Newsletter Issue 49 RSS

Update on EENA Operations Committee

EENA Operations Committee has released the 'eCall TPSP and Emergency Services Authorities Agreement template', the 'Using and optimising GIS in an emergency response' and the 'SMS communication with PSAPs and EROs' operations documents.

'eCall TPSP and Emergency Services Authorities Agreement template'

Managing eCalls directly from cars and from Third Party Service Providers (TPSPs) will be a challenge in the coming months for all emergency service authorities. To that end, EENA has created an Agreement template between the aforementioned TPSPs and emergency services authorities, which will form the basis for informed discussions and negotiations between the two parties.

EENA believes that an agreement between both parties is needed in order to clearly establish procedures and requirements for how eCalls are handled by the TPSPs and how they are sent to the emergency services authorities. This document provides a template of the agreement to be signed by the authority in charge of emergency services and the TPSP. Key considerations have been given the responsibilities of both parties and whilst they may differ from Member State to Member State, there is sufficient flexibility in the template Agreement for any required changes.

EENA encourages the emergency service authorities to consider and use this reference document as the starting point for discussions and to begin this process at the earliest opportunity.

For more information, please click here.

To read the document, please click here.

'Using and optimising GIS in an emergency response'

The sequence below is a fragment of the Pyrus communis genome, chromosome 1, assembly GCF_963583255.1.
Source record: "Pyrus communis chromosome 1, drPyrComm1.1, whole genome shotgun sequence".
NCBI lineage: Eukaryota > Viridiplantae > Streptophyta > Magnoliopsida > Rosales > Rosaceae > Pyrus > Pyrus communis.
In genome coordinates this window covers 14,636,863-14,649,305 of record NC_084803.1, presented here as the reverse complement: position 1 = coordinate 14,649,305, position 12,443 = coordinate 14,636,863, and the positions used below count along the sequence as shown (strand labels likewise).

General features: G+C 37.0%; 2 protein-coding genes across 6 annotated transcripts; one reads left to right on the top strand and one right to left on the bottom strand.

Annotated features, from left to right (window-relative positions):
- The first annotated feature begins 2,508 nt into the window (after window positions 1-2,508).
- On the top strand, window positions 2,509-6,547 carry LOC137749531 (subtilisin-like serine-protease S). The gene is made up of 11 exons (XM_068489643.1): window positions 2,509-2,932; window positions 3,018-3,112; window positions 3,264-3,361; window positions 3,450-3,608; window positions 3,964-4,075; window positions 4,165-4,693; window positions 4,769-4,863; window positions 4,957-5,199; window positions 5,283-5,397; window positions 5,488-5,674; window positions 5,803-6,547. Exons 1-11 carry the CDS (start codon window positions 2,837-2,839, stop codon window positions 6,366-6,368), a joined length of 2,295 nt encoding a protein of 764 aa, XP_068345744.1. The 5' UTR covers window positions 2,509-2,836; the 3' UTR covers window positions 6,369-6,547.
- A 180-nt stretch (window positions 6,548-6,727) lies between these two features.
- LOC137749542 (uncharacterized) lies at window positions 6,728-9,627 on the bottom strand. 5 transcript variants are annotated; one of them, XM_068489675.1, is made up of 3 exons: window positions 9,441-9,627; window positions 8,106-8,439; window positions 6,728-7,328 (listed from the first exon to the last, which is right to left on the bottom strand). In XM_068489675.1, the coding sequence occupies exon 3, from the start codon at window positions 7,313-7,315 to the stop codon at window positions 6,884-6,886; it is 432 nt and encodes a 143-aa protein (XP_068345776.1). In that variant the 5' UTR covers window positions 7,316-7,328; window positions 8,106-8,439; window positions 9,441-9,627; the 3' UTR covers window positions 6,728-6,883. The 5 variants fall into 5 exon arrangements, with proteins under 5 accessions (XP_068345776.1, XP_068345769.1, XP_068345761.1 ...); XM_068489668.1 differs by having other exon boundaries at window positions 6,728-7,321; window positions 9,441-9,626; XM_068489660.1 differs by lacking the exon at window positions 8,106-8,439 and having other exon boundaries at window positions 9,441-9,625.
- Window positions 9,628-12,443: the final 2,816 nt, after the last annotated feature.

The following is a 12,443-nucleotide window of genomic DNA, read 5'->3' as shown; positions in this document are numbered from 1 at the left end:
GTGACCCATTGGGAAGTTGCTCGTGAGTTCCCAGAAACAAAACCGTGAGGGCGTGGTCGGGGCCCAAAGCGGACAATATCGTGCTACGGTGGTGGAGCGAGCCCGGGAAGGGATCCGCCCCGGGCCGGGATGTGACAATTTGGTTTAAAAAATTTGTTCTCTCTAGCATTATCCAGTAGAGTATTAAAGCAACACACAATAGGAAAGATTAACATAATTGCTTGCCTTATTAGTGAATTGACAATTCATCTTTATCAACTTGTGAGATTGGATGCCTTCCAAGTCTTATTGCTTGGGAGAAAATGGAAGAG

Access to complete, credible, easy-to-use and timely information about geographical objects and factors, as well as their influence, are the prerequisites for making the right decisions when carrying out different tasks in different situations. By the development and introduction of technologies of geographic information systems (GIS technology), for the time being, non-spatial data received spatial meaning and significance.

Emergency management actions are developed and implemented through the analysis of information. The majority of information is spatial and can be mapped. Once information is mapped and data is linked to the map, emergency management action planning can begin. Once life, property, and environmental values are combined with hazards and risks, emergency management personnel can formulate mitigation, preparedness, response, and recovery needs.

The document explores ways in which GIS systems and data can be used as a tool for analysis and support for decision making of Public Safety Answering Points (PSAP) within their coverage area.

For more information, please click here.

To read the document, please click here.

‘SMS communication with PSAPs and EROs’

SMS is not dead, even if a lot has changed in mobile messaging, especially in the last couple of years, with an obvious transformation in mobile markets in favour of Apps and other Over The Top (OTT) messaging services. And the reality is that SMS is used for communication with Emergency Services in many places in Europe (as reflected in the latest COCOM Implementation reports) and all over the world (i.e. SMS to 911 in the United States and Canada).

While there are many different uses for SMS during emergencies, it should not be viewed as an alternative for real-time communication such as phone calls because of the differences in approach, costs and of course technology, among other things.

This document reviews current uses of SMS technology in Emergencies for both inbound and outbound communication with PSAPs and EROs; from accessibility to public warning, and from being a backup channel for apps to being a key tool in Advanced Mobile Location. It also compares emergency SMS and voice calls, presents the challenges of using SMS for emergencies, and analyses the different implementations across Europe and beyond, in order to share best practices and experiences.

This new document complements the EENA Operations document on SMS access to 112 published in 2012.

For more information, please click here.

To read the document, please click here.